Tiffany Haddish revealed that she recently had a miscarriage. And, according to the Washington Post, Haddish opened up about her fraught reproductive history when a nurse asked her if she was doing okay in the aftermath of the loss.

“Well, I’m going to be honest with you,” she shared. “This would be my eighth one. I’ve got a uterus shaped like a heart. It just won’t keep anything in.” A heart-shaped uterus is known as a bicornuate uterus, and it can cause pregnancy complications. According to Cleveland Clinic, the only treatment for this is surgery.

Haddish is, by all accounts, very famous. We don’t just know about her work as an actress and comedian, we also know her humor, parts of her personality, and details of her life. 

Tiffany Haddish opens up about her eight miscarriages — and her choice to grieve them privately

But we didn’t know about her fertility challenges. Before Haddish revealed this information, we were unaware she’d lost a pregnancy, let alone eight. This was intentional on Haddish’s part, she shared — the star revealed she kept her reproductive history under wraps, with only one close friend knowing about the miscarriage. "I don’t want people saying: ‘Are you okay? Are you all right?'" she said. “Like a wounded animal, I [would] just rather go in a cave by myself. Lick my wounds."

In 2023, Haddish’s choice seems like an uncommon one, especially among the celebrity set. Stars are earning praise left and right for opening up about their reproductive stories, their losses, their egg freezing, and the rounds of treatments they’ve endured. They absolutely deserve that praise: Celebrities have done so much to move conversations about reproductive health forward, normalizing and destigmatizing once-taboo topics while doing so. 

But Haddish’s initial choice — to keep her fertility story private — is just as respectable. Famous or not, no one owes anyone the details of their reproductive history, and drawing your own boundaries around your experience is a perfectly valid choice. And for many women of color in particular, this feels like the right choice, even if reaching that choice is complicated.

Racial disparities in fertility care

Women of color face specific reproductive barriers and bear the brunt of so many stereotypes that relate to how they receive medical care. For Black women specifically, there’s the idea that they won’t experience fertility issues. That idea seeps into the consciousness of healthcare providers, who frequently dismiss the reproductive concerns of Black patients, effectively setting them up for complications and delays in how they receive care. 

As a South Asian woman myself, I’ve seen firsthand how women of color don’t always feel empowered to voice their concerns in medical settings, particularly in the context of reproductive health. The stereotypes may vary based on race, but they absolutely exist for women of color, and they absolutely harm them and their reproductive outcomes.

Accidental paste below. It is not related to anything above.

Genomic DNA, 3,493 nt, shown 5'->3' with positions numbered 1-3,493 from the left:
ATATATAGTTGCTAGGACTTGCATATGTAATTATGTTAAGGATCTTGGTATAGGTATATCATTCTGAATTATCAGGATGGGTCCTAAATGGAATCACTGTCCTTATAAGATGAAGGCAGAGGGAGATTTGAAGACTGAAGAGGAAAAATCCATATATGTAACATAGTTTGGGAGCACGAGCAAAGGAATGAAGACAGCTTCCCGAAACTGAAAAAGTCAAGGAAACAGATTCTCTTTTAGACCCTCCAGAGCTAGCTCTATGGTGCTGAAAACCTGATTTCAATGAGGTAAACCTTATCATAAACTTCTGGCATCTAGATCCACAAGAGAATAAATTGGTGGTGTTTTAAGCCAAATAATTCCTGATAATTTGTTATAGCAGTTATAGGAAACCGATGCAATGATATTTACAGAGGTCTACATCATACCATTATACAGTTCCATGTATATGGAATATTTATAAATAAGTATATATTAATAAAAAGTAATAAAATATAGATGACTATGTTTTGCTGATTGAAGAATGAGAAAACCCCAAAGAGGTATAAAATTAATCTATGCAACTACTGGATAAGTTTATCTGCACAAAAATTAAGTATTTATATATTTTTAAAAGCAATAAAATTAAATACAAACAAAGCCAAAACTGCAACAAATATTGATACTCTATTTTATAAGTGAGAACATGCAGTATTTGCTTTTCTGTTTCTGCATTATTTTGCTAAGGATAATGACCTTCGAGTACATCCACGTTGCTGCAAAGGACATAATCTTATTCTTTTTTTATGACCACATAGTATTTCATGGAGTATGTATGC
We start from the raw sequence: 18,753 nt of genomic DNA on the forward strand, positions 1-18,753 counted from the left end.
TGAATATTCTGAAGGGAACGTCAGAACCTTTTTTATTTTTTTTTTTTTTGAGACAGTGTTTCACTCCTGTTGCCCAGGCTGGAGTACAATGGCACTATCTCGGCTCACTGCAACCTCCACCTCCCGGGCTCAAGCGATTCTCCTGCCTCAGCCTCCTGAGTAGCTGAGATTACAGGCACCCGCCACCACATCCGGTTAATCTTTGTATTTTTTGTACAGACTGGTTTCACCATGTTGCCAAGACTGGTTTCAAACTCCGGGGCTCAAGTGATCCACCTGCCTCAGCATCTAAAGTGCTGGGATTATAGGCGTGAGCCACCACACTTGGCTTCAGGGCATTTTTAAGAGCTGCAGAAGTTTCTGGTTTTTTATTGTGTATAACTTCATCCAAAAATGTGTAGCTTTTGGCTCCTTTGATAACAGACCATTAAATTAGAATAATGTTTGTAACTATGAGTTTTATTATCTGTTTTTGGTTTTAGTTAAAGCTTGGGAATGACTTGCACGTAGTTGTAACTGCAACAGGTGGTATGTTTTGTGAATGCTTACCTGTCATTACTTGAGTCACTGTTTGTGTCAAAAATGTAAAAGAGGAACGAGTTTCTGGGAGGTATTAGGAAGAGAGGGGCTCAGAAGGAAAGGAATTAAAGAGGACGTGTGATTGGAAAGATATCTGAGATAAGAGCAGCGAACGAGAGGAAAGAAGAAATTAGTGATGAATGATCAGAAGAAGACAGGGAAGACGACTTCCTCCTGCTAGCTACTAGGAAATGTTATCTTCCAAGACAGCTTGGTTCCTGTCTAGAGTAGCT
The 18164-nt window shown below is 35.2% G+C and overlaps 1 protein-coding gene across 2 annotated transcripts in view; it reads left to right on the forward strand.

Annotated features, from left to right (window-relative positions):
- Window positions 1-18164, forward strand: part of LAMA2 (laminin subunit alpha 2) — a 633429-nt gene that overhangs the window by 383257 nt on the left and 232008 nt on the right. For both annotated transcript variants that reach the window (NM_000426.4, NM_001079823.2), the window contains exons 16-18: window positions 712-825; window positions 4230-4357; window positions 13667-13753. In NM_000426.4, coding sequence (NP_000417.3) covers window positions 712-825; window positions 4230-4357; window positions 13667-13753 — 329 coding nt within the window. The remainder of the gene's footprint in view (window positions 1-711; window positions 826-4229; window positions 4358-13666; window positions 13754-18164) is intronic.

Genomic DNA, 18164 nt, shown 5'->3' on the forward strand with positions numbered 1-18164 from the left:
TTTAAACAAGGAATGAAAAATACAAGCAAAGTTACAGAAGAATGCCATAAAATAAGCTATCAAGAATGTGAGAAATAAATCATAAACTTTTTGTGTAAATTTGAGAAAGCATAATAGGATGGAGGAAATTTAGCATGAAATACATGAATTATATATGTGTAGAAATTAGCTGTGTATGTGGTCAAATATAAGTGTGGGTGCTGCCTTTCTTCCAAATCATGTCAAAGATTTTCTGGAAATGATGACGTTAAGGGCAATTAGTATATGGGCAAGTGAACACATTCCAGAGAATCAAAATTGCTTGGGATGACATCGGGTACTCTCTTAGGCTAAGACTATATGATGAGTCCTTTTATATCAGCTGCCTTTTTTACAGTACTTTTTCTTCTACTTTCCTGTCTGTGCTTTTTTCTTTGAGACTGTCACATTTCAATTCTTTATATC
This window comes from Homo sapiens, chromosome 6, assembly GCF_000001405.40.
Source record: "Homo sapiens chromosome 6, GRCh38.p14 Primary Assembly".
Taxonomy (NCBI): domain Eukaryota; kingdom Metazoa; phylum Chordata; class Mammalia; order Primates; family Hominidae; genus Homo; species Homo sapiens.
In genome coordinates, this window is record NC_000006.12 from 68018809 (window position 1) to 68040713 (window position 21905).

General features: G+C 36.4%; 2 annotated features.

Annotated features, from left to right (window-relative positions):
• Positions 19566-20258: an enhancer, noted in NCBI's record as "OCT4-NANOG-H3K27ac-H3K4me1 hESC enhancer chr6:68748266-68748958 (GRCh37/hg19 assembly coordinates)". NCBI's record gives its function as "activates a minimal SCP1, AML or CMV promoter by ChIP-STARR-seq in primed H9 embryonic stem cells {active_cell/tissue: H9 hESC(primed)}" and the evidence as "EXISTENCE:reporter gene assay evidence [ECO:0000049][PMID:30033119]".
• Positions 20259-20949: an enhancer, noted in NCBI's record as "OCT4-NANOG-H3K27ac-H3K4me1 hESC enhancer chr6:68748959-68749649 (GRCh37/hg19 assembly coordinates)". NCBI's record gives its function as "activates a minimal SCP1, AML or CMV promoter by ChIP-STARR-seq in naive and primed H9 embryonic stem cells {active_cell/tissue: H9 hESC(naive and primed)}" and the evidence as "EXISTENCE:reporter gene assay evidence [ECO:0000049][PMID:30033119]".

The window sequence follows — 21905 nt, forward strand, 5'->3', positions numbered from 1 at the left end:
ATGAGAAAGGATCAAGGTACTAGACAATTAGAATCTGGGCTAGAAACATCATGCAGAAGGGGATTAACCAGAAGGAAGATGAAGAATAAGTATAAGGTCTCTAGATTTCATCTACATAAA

But it’s not just about outcomes. There’s also the element of how women of color have felt disempowered to express their experiences and feelings in social settings or online. There’s the way women of color internalize the idea that their voices don’t belong in mainstream conversations. For Black women, as Haddish alluded to, there’s a layer of pressure to be “strong”, and it sounds as though that particular stereotype played a role in her decision to keep her experience to herself.

This isn’t just an idea or a thing I’ve noticed myself as a woman of color who has navigated the world of pregnancy loss and fertility challenges. It’s also backed up by research. Multiple pieces of research have revealed racial discrepancies in both clinical outcomes and interactions within fertility clinics. A 2015 study from the University of Michigan found that Black women often suffer from infertility alone. The study explored the factors that lead to this increased isolation Black women face and pointed to lack of representation as one of the factors behind this.

This is something we need to be talking about more. We finally have media representation of fertility challenges, both from fictional content (like TV shows, movies, and books) as well as social media content, celebrity interviews, and the like. But still, so many public infertility stories center on straight, white, affluent women. There aren’t enough efforts to include women of color in these conversations.

Black women face the greatest barriers in the world of reproductive health, but it’s important that we consider other women of color, whose experiences have barely been studied by the research community, and who also lack representation. Many of these women, particularly Asian women, come from cultures that still uphold stigmas about sexual and reproductive health, which can make seeking information and sharing experiences about fertility so much more challenging. 

It’s a vicious cycle. Haddish, as well as other celebrities like Priyanka Chopra, Mindy Kaling, and Gabrielle Union, who have also revealed pieces of their reproductive stories without giving the public the sort of intimate, granular details many stars provide, absolutely deserve the right to choose what they share with the public, as well as when and how they share it. They deserve ownership over their own experiences, and they shouldn’t have to carry the burden of being the ones to break down these walls for other women of color. 

At the same time, when these women open up, it carries a different level of significance. It provides representation for other women of color who may be struggling to find their own voices in conversations about reproductive health. 

Zara Hanawalt is a freelance journalist and mom of twins. She's written for outlets like Parents, Marie Claire, Elle, Cosmopolitan, Motherly, and many others. In her (admittedly limited!) free time, she enjoys cooking, reading, trying new restaurants, and traveling with her family.